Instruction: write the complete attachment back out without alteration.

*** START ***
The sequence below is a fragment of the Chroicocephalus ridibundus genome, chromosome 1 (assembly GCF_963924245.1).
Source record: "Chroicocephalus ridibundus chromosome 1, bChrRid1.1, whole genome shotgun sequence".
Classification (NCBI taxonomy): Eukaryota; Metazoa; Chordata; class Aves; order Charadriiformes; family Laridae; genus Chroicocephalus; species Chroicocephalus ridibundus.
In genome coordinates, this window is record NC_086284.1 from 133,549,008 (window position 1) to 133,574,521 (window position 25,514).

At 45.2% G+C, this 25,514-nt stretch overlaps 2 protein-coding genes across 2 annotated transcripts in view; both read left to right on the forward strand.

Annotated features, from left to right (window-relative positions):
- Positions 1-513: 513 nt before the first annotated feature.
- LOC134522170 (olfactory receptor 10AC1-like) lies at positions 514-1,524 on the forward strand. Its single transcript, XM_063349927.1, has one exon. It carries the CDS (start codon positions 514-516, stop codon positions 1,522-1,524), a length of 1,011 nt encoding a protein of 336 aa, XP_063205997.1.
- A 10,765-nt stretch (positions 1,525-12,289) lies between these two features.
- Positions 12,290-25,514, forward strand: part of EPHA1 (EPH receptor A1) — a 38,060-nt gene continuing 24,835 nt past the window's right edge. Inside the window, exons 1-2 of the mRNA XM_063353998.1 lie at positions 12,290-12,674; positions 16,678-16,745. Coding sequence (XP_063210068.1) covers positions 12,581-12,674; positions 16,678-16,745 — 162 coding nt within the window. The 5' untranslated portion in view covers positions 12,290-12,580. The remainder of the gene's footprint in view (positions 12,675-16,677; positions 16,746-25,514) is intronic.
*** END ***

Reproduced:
The sequence below is a fragment of the Chroicocephalus ridibundus genome, chromosome 1 (assembly GCF_963924245.1).
Source record: "Chroicocephalus ridibundus chromosome 1, bChrRid1.1, whole genome shotgun sequence".
Classification (NCBI taxonomy): Eukaryota; Metazoa; Chordata; class Aves; order Charadriiformes; family Laridae; genus Chroicocephalus; species Chroicocephalus ridibundus.
In genome coordinates, this window is record NC_086284.1 from 133,549,008 (window position 1) to 133,574,521 (window position 25,514).

At 45.2% G+C, this 25,514-nt stretch overlaps 2 protein-coding genes across 2 annotated transcripts in view; both read left to right on the forward strand.

Annotated features, from left to right (window-relative positions):
- Positions 1-513: 513 nt before the first annotated feature.
- LOC134522170 (olfactory receptor 10AC1-like) lies at positions 514-1,524 on the forward strand. Its single transcript, XM_063349927.1, has one exon. It carries the CDS (start codon positions 514-516, stop codon positions 1,522-1,524), a length of 1,011 nt encoding a protein of 336 aa, XP_063205997.1.
- A 10,765-nt stretch (positions 1,525-12,289) lies between these two features.
- Positions 12,290-25,514, forward strand: part of EPHA1 (EPH receptor A1) — a 38,060-nt gene continuing 24,835 nt past the window's right edge. Inside the window, exons 1-2 of the mRNA XM_063353998.1 lie at positions 12,290-12,674; positions 16,678-16,745. Coding sequence (XP_063210068.1) covers positions 12,581-12,674; positions 16,678-16,745 — 162 coding nt within the window. The 5' untranslated portion in view covers positions 12,290-12,580. The remainder of the gene's footprint in view (positions 12,675-16,677; positions 16,746-25,514) is intronic.